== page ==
Put down your pens: the Oxford Examinations School clocks
This post was written by Johan ten Hoeve
Located on the High Street, in the heart of Oxford, the Oxford Examinations School was built between 1876 and 1882 and made the reputation of its architect, Thomas Jackson, who incorporated materials from old buildings to construct the school. Among them, Christopher Wren’s pulpit from the Divinity School forms the Examiners throne in the North School, and many now regard the building to be Jackson’s masterpiece.
In 1883 Charles Shepherd (Jr) installed a master clock and slave system with 19 slaves. This was replaced with an expanded Gents master system, with 28 slave dials, in 1959. The current dials, which are some 30 inches across, are replacement dials, having possibly been installed along with the Gents system.
Most of the original wooden housings of the slave clocks are still fitted with the old Shepherd terminals which connected the slave clock to the system. This is the only remaining evidence that there was once was a Shepherd clock system. However, the original Shepherd master and a slave clock are still around, and can now be found in the reserve collection of the History of Science Museum, Oxford.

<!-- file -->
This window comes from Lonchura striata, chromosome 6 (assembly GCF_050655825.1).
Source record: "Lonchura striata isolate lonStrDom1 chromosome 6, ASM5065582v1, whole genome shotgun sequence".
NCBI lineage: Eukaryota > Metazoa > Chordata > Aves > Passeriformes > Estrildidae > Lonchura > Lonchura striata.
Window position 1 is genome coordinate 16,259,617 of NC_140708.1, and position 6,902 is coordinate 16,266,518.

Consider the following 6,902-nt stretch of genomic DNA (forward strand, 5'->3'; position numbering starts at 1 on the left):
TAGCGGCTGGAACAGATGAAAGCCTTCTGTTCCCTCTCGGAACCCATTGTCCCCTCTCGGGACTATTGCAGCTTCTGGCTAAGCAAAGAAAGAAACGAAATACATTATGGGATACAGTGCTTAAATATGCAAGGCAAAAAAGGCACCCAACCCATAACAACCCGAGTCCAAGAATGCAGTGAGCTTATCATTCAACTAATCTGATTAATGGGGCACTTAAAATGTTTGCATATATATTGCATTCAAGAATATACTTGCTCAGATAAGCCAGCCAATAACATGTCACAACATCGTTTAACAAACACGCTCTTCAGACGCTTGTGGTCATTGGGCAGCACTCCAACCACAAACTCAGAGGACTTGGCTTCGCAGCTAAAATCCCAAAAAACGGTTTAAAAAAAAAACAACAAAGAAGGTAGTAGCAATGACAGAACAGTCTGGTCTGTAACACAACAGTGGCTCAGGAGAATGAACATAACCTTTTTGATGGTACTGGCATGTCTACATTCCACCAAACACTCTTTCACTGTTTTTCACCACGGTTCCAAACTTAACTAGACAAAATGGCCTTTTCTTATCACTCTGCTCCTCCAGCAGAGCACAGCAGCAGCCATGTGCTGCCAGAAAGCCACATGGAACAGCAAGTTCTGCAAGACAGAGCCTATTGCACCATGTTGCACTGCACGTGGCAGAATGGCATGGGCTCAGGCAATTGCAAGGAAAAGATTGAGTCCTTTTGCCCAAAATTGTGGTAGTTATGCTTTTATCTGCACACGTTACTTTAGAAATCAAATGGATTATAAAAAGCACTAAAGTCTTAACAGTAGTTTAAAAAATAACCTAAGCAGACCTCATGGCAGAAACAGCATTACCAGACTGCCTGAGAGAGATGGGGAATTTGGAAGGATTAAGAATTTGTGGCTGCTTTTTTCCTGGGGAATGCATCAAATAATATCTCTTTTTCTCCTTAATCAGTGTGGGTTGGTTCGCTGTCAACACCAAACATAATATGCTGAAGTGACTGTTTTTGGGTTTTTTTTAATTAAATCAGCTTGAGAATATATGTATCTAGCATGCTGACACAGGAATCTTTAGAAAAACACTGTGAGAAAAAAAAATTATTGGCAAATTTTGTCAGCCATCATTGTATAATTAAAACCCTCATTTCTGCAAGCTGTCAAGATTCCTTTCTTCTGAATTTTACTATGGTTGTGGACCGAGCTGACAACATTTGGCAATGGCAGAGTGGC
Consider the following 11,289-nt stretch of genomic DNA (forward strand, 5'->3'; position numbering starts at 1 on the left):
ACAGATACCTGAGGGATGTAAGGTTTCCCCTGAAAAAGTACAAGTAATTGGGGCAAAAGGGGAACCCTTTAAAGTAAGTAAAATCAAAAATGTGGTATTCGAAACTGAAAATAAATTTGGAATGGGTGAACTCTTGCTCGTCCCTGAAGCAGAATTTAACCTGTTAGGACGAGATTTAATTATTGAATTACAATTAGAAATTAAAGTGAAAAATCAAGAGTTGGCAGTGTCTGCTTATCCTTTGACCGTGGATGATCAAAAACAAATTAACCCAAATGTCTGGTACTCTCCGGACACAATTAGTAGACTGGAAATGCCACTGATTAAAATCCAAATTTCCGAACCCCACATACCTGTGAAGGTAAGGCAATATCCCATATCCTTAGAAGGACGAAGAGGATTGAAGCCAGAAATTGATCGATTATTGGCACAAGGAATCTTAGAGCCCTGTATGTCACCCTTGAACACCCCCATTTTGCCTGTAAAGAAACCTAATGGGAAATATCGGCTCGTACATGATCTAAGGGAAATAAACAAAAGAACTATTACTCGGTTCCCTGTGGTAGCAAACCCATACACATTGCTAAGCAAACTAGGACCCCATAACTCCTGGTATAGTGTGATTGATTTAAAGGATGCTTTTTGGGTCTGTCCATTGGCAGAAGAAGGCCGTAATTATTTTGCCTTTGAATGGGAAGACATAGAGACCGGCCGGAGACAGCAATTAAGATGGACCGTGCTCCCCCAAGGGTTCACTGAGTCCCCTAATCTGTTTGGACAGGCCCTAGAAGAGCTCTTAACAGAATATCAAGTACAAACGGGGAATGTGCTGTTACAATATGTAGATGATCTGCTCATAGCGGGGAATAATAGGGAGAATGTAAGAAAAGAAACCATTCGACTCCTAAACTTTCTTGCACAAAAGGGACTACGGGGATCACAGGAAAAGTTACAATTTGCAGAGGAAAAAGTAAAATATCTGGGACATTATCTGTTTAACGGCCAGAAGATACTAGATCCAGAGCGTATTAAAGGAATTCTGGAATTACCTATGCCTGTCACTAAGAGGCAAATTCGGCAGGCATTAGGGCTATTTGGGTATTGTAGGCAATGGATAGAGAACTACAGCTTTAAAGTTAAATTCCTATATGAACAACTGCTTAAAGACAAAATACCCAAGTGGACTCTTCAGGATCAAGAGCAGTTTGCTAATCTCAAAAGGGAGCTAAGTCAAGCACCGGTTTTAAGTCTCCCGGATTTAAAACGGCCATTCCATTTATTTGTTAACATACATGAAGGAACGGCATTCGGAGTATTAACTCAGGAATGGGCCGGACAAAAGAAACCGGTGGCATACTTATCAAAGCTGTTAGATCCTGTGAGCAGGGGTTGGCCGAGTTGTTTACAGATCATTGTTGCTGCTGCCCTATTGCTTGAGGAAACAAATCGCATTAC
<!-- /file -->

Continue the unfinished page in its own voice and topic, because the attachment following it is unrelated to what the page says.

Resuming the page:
The slave unit is described thus: “Slave unit to the Shepherd electric master clock (78037), the mechanism closely resembling that of the master. The slave unit receives the impulse every two seconds and moves the hands of the dial. The unit has two hands but no dial. Mounted on wooden board, with unfitted Perspex cover”.
The Gents slave system still operates in the Examinations School even though Gents ceased the clock side of their business in 1999 and terminated the contract. The 28 slave dials are divided up into three sub circuits; one C73 and two C74 relay units, with a power supply, trickle charger and battery back-up.
At present, the whole system, (master and all slave clocks) is undergoing a major overhaul and service.